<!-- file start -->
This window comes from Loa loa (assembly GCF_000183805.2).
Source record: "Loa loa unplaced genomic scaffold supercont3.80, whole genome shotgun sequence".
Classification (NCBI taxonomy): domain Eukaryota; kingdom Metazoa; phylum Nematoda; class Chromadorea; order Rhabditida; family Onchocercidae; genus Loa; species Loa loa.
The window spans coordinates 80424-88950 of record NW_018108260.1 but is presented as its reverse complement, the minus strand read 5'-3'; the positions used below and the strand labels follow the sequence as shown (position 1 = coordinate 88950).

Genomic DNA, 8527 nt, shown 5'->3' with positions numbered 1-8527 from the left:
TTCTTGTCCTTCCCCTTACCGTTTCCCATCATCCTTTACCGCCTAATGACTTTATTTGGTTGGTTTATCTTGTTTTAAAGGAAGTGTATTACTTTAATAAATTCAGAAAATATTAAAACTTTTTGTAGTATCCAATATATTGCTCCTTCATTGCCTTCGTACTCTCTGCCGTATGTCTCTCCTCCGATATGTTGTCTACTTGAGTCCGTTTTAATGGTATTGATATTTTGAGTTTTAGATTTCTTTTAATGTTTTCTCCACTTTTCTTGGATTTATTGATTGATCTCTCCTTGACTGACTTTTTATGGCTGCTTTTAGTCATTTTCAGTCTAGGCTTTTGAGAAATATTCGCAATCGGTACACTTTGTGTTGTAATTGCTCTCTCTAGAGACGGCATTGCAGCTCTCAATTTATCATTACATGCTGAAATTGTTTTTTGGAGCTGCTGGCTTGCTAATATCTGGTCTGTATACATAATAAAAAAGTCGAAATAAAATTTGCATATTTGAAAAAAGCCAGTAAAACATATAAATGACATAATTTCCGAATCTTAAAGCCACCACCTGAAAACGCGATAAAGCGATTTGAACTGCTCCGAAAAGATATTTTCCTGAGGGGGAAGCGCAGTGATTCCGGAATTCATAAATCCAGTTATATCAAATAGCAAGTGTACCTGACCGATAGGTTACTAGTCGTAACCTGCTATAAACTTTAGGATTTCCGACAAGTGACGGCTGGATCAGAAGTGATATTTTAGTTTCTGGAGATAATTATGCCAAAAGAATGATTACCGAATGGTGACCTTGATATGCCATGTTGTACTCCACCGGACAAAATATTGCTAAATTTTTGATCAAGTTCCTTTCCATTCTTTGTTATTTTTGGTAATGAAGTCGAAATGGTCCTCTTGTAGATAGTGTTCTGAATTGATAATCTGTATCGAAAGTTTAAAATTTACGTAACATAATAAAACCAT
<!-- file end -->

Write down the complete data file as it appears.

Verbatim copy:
This window comes from Loa loa (assembly GCF_000183805.2).
Source record: "Loa loa unplaced genomic scaffold supercont3.80, whole genome shotgun sequence".
Classification (NCBI taxonomy): domain Eukaryota; kingdom Metazoa; phylum Nematoda; class Chromadorea; order Rhabditida; family Onchocercidae; genus Loa; species Loa loa.
The window spans coordinates 80424-88950 of record NW_018108260.1 but is presented as its reverse complement, the minus strand read 5'-3'; the positions used below and the strand labels follow the sequence as shown (position 1 = coordinate 88950).

Genomic DNA, 8527 nt, shown 5'->3' with positions numbered 1-8527 from the left:
TTCTTGTCCTTCCCCTTACCGTTTCCCATCATCCTTTACCGCCTAATGACTTTATTTGGTTGGTTTATCTTGTTTTAAAGGAAGTGTATTACTTTAATAAATTCAGAAAATATTAAAACTTTTTGTAGTATCCAATATATTGCTCCTTCATTGCCTTCGTACTCTCTGCCGTATGTCTCTCCTCCGATATGTTGTCTACTTGAGTCCGTTTTAATGGTATTGATATTTTGAGTTTTAGATTTCTTTTAATGTTTTCTCCACTTTTCTTGGATTTATTGATTGATCTCTCCTTGACTGACTTTTTATGGCTGCTTTTAGTCATTTTCAGTCTAGGCTTTTGAGAAATATTCGCAATCGGTACACTTTGTGTTGTAATTGCTCTCTCTAGAGACGGCATTGCAGCTCTCAATTTATCATTACATGCTGAAATTGTTTTTTGGAGCTGCTGGCTTGCTAATATCTGGTCTGTATACATAATAAAAAAGTCGAAATAAAATTTGCATATTTGAAAAAAGCCAGTAAAACATATAAATGACATAATTTCCGAATCTTAAAGCCACCACCTGAAAACGCGATAAAGCGATTTGAACTGCTCCGAAAAGATATTTTCCTGAGGGGGAAGCGCAGTGATTCCGGAATTCATAAATCCAGTTATATCAAATAGCAAGTGTACCTGACCGATAGGTTACTAGTCGTAACCTGCTATAAACTTTAGGATTTCCGACAAGTGACGGCTGGATCAGAAGTGATATTTTAGTTTCTGGAGATAATTATGCCAAAAGAATGATTACCGAATGGTGACCTTGATATGCCATGTTGTACTCCACCGGACAAAATATTGCTAAATTTTTGATCAAGTTCCTTTCCATTCTTTGTTATTTTTGGTAATGAAGTCGAAATGGTCCTCTTGTAGATAGTGTTCTGAATTGATAATCTGTATCGAAAGTTTAAAATTTACGTAACATAATAAAACCAT